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Translating the Bible into Spanish

A few generations after the expulsion of the Jews from Spain, large numbers of “New Christians”—descendants of those Jews who chose to convert and to remain in Spain and in Portugal—began to return to Judaism.  As part of the process of return they were forced to confront some challenging questions: How does one revive the forbidden culture of ones forefathers? How does one relearn the religious practices and Hebrew language that has been forgotten for decades?

 

The solution they came up with combined the long lost tradition of their ancestors and the Christian culture into which they were born. 

 

With the decree to expel the Jews from Spain in 1492, many Jews chose to remain in the Spanish kingdom and live there as Christians. Others chose to take up the invitation of the king of Portugal, Manuel I, to emigrate to the neighboring kingdom, where they could live openly as Jews. Following the marriage of the king of Portugal with the daughter of Spain’s rulers, Ferdinand and Isabella, the king decreed the forced conversion of all of the Jews in Portugal who had arrived there but a few years earlier. 

Only toward the end of the sixteenth century and into the seventeenth century did thousands of those “New Christians” make use of the new easing of travel restrictions between the Iberian Peninsula and countries beyond it to emigrate to countries beyond, like Western Europe and even the New World. In their new diaspora communities many chose to return openly to the Jewish religion of their forefathers. They were forced to deal with many questions on their religious journey back to Judaism, among these, how to revive the once forbidden culture of one’s ancestors? How to relearn the religious practices and the sacred language that has been forgotten for decades?


Cognizant of their unique situation, there was a need to translate for those newly-returned to Judaism the texts that until then had needed no translation.  Halakhic and ethical treatises, prayer books and even the “Book of Books,” the Bible, were translated into Spanish and Portuguese over the course of the sixteenth and seventeenth centuries. One of the great translation projects of that time was the first complete translation of the Bible into Spanish which was printed in Ferrara in 1553.

 

 

The First Jewish Translation of the "Book of Books" into Spanish

 

The Holy Bible in the Spanish tongue. Translated word for word from the true Hebrew by very excellent literati . . . with the privilege of the most illustrious Lord Duke of Ferrara”

(Subtitle of the Ferrara Bible, the first complete Jewish translation of the Bible into Spanish, printed in 1553)

 

 

Safely ensconced in their new abode in the Duchy of Ferrara in Italy, far from the reach of the long arm of the Spanish inquisition, the translator Abraham ben Salomon Usque and the typographer Yom-Tob Ben Levi Athias—themselves ex-conversos who had escaped from Spain and Portugal—labored together and printed twenty-seven titles of Jewish books in Spanish and in Portuguese. The Ferrara Bible was their most important work. It was a new translation and revision of earlier versions of the Bible that had been translated into Spanish.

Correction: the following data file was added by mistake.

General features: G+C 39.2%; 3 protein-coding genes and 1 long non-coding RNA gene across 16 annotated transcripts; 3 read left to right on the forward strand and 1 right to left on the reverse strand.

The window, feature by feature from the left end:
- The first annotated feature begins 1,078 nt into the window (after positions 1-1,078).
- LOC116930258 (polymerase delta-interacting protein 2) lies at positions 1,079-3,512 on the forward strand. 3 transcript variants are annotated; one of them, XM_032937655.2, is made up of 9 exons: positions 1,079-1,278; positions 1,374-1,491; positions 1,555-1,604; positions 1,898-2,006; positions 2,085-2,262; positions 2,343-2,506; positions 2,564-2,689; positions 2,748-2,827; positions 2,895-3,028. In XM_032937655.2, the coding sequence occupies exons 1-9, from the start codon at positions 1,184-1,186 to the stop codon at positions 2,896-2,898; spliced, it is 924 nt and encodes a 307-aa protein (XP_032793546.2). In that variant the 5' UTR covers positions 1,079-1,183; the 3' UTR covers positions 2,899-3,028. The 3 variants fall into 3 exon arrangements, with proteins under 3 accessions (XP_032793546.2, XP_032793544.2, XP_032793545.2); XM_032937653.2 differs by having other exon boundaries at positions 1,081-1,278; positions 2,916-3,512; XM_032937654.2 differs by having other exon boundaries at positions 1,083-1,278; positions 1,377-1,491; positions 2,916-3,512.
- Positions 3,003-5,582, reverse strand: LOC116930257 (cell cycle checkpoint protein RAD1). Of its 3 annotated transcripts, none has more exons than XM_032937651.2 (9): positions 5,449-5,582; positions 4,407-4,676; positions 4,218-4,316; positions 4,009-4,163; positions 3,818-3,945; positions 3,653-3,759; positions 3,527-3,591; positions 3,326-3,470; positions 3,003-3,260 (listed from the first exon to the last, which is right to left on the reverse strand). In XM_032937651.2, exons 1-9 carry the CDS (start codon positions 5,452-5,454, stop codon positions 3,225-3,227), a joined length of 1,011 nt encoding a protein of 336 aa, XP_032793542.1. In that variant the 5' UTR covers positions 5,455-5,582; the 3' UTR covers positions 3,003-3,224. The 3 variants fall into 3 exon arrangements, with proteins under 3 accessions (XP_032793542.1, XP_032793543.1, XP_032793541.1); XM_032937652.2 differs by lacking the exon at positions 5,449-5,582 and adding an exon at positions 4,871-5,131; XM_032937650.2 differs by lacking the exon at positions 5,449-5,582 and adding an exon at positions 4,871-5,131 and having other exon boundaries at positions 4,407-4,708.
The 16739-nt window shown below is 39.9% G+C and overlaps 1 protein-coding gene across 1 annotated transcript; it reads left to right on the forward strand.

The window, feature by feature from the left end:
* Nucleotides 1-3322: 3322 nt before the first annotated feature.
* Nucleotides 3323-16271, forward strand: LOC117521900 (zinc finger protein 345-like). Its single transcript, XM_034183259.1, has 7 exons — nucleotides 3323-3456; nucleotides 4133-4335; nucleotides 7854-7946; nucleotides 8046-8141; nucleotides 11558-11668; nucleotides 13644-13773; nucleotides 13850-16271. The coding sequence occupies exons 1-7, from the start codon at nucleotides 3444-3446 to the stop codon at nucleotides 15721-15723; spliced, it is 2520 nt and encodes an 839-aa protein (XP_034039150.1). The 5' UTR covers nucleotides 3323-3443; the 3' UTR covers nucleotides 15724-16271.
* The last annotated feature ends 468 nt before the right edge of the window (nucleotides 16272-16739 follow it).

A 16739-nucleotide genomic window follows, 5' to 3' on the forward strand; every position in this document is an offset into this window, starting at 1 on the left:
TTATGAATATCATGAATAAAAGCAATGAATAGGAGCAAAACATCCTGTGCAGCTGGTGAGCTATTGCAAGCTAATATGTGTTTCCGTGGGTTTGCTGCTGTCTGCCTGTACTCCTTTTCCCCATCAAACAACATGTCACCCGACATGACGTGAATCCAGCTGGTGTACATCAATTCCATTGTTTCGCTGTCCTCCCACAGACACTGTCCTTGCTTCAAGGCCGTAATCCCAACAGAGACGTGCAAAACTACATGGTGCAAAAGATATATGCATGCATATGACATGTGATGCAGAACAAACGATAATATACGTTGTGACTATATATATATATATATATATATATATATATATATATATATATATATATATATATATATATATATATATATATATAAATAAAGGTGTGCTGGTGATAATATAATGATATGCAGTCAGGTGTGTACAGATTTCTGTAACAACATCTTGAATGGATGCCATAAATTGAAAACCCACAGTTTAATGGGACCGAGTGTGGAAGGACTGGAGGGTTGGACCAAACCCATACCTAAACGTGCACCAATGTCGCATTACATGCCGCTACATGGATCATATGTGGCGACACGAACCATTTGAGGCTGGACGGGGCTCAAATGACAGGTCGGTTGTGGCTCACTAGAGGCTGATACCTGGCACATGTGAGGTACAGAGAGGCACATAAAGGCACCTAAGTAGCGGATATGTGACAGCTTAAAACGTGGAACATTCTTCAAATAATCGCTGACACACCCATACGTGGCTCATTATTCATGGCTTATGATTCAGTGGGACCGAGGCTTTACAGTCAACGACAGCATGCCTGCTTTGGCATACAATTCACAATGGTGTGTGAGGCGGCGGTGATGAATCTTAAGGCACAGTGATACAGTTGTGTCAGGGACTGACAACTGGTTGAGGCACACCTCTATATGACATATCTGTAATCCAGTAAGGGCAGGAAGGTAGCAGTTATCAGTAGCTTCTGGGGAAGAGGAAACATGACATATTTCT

The original printed edition of the Ferrara Bible of 1553. Click here for the item

 

The Bible that the two men revised and translated anew became an important text in the Judeo-Spanish world of Western Europe and the New World. It was first printed and distributed in Ferrara which, in the second half of the sixteenth century, was an important stop along the route of conversos emigrating from the Iberian Peninsula. Later, it was printed repeatedly in Amsterdam, when that city became the preferred destination for ex-conversos returning to Judaism during the seventeenth century.

 

 

 The Ferrara Bible appeared in multiple editions. One example, appearing in the accompanying illustration, is the edition published in Amsterdam in 1726. Over the years, Amsterdam became the preferred destination for the descendants of the conversos and it is the city known for such great personalities as Menasseh ben Israel and Baruch Spinoza. Click here for the item

 

 Chapter One, Genesis, from the Ferrara Bible, printed in Amsterdam. Click here for the item

 

The Ferrara Bible apparently filled a central need in the Spanish Catholic world as well: researchers posit that the new translation influenced Catholic religious thought and many Christian authors quoted directly from the translated text. Nevertheless, whoever was caught by the Inquisition with a copy of the Ferrara Bible in his possession opened himself up to real danger.

 

 

The Ferrara Bible was neither the first nor the only Jewish book to be printed in that city. Another important book is Nahum Israel, printed the same year by Samuel Usque. It is not clear whether he was directly related to Abraham Ben Salomon Usque.

 

The Ferrara Bible – A Bridge Across the Generations

 

Entire passages from the Bible printed by the “very excellent literati” can be traced to sources that were in use among Spanish Jewry before the expulsion. Taking into account that the Bible that they produced was used by the descendants of the conversos and the Spanish and Portuguese Jews who were expelled and that it was reprinted over the course of centuries, this is a book that had managed to become a bridge between the glorious culture of the Jews of Spain and Portugal prior to their expulsion and their descendants who, hundreds of years after they were torn from their country, preserved that precious culture in its new abodes.

 

 Spanish translation of the Bible published in 1945 in Argentina, based mainly on the Ferrara Bible. Click here for the item

This article was written with the help of Dr. Aliza Moreno of the National Library.